Reasons to Use a Pen Name

2015-01-27 Hand Holding Pen (2)It can be hard to dig up any solid advice on whether or not to use a pen name. After all, some authors might be using one for privacy, and hence are unlikely to admit that they’re using one at all. But this is a topic I’ve followed with interest for the past several years. And after being privy to a number of discussions, I think I can finally write up a quick list of pointers for anyone else weighing the pen name conundrum.

Top Reasons for Using a Pen Name

Privacy

This is probably the most famous reason. I know it was the one I weighed the most heavily when I was making my own pen name decision. Do you want to be a public figure? Do you want to be recognized everywhere you introduce yourself?

The reality is that most authors will never be J. K. Rowling and have the press sneaking photos over the back fence. There are millions of readers out there and millions of books for them to read, so the fame is spread pretty thin. If someone does recognize you as the author of your own book, it’ll probably be a rare event – and so random and delightful that you’ll enjoy the recognition.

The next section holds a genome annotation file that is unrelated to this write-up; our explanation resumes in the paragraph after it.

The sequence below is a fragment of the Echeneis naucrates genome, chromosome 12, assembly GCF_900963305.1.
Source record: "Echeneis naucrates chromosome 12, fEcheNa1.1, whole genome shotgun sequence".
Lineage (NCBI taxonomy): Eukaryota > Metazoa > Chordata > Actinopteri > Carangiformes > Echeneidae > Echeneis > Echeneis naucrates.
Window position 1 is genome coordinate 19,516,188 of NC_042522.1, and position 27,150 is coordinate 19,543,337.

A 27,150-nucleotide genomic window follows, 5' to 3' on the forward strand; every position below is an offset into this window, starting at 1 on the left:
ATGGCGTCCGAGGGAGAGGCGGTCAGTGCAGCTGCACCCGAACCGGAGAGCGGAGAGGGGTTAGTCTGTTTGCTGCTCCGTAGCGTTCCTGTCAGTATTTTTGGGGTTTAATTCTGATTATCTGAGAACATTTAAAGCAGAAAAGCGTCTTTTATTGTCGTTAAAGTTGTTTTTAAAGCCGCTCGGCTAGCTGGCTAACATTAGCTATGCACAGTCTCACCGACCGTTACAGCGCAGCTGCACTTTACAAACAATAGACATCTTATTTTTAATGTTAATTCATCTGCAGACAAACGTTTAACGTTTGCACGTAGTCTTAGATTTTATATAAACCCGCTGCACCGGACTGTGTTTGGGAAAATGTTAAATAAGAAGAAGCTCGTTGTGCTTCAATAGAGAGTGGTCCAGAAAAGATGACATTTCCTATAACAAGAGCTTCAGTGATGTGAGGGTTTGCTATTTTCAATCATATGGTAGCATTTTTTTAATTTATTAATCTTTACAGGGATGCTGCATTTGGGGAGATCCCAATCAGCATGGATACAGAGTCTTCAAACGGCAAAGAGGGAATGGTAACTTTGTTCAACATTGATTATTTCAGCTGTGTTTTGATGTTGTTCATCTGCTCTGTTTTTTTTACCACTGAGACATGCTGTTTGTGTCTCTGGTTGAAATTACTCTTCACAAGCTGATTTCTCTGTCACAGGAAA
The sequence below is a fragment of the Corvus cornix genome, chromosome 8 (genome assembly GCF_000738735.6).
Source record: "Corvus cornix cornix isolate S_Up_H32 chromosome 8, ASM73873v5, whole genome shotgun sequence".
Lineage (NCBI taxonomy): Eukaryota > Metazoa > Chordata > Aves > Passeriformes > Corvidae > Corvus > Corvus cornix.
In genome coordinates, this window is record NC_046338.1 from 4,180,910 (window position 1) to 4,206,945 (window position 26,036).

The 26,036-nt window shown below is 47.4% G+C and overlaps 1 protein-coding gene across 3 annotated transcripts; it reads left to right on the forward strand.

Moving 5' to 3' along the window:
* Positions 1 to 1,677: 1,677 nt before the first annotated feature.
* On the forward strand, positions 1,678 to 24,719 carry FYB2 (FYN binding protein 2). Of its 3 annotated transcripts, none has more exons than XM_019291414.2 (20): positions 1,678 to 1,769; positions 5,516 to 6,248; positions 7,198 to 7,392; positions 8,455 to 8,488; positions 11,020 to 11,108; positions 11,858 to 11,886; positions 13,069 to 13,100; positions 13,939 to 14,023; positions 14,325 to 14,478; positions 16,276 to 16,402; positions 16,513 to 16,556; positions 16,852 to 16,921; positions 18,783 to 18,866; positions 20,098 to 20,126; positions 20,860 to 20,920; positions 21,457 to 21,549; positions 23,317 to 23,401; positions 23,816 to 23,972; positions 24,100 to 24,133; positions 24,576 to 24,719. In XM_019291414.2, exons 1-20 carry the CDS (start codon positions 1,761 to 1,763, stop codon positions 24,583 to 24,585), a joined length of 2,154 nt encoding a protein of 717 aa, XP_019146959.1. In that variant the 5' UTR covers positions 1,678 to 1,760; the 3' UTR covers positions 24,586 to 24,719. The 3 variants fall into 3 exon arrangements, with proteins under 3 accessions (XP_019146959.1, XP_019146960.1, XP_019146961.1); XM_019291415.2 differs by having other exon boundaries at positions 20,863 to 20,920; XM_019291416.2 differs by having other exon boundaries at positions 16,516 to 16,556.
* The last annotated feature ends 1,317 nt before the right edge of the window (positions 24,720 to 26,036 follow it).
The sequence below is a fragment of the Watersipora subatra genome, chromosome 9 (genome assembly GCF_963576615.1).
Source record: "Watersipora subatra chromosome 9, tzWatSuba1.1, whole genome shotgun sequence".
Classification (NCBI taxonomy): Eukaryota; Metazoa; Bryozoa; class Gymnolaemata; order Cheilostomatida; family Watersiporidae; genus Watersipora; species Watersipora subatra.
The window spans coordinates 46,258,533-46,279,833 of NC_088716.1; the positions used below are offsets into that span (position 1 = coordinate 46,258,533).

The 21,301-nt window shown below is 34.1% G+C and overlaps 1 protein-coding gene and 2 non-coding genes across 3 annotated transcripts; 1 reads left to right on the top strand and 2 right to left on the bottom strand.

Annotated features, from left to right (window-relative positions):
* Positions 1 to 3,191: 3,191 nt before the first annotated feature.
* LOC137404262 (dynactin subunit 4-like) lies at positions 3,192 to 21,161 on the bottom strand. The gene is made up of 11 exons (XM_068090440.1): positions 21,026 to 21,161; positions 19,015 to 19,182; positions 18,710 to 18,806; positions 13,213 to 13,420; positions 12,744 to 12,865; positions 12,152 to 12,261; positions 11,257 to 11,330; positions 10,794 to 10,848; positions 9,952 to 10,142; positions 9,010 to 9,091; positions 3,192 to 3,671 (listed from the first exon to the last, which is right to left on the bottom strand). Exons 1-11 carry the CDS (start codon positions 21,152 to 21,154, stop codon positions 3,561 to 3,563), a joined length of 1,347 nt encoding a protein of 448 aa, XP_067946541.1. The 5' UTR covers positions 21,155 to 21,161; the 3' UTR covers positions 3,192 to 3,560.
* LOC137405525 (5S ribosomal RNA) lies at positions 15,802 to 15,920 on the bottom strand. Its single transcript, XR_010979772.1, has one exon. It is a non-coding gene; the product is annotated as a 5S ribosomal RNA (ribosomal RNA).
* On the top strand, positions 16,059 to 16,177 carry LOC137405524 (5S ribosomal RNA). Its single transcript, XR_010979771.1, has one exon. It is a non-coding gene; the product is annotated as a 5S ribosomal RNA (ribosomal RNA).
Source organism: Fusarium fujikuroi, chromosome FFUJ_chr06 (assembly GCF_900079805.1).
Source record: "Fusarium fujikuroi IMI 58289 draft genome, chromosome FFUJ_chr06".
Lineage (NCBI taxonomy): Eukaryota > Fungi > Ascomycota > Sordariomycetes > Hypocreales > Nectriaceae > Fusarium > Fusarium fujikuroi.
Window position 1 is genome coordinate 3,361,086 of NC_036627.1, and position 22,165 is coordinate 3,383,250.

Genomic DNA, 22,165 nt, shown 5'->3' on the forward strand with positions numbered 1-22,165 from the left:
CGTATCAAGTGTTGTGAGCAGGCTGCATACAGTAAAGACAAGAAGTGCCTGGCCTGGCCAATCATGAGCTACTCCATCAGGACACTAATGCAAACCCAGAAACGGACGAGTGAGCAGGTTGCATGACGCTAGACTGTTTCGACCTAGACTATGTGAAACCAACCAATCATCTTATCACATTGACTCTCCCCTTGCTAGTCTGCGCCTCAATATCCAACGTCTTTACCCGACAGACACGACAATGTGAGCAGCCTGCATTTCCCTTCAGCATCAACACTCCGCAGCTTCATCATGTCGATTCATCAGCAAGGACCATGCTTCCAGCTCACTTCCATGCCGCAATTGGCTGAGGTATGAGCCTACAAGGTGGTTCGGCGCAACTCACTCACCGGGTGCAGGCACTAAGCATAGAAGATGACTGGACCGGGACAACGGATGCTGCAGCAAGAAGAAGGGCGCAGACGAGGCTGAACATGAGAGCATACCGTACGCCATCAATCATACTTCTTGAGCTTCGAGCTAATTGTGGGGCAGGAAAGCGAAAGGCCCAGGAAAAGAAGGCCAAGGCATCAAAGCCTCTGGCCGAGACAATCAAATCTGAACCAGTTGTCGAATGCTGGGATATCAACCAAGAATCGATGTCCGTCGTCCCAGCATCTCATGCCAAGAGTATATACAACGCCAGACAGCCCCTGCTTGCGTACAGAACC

The catch twenty-two is that somebody  has to be the next big name in publishing. So if, a year or two after reading this, you hit it big and are mad at me for telling you you weren’t likely to be stalked by reporters … Um, sorry about that. But if you’re that  big, they’ll probably figure out your real name anyway. (Back to J. K. Rowling – she started a secret pen name, looking for anonymity for her new genre … and it leaked.)

The bottom line is, privacy from the Big Public Scene probably shouldn’t be a concern. However, if you’re the type who works best in private and you just don’t want your neighbors and the chatterboxes at church to be all over your writing desk – Yes. Use a pen name. No one at the grocery store needs to know anything about it, if that’s the way you want it.

A New Genre

Can’t pigeon-hole yourself? Do you love sci-fi adventure as much as you love Amish romance? Most authors will recommend that you publish your two genres under separate names. That’s not to say you need to keep your “other genre” a secret from the fans of your first genre. It’s merely a marketing thing. I say “Sir Arthur Connan Doyle” and you say “mystery.” I say “Jane Austin” and you say “Regency romance.”

An author’s name becomes attached to the kind of fiction he or she writes, and when a fan picks up a book by a certain author, they have certain expectations established by the other books they’ve already read under your name.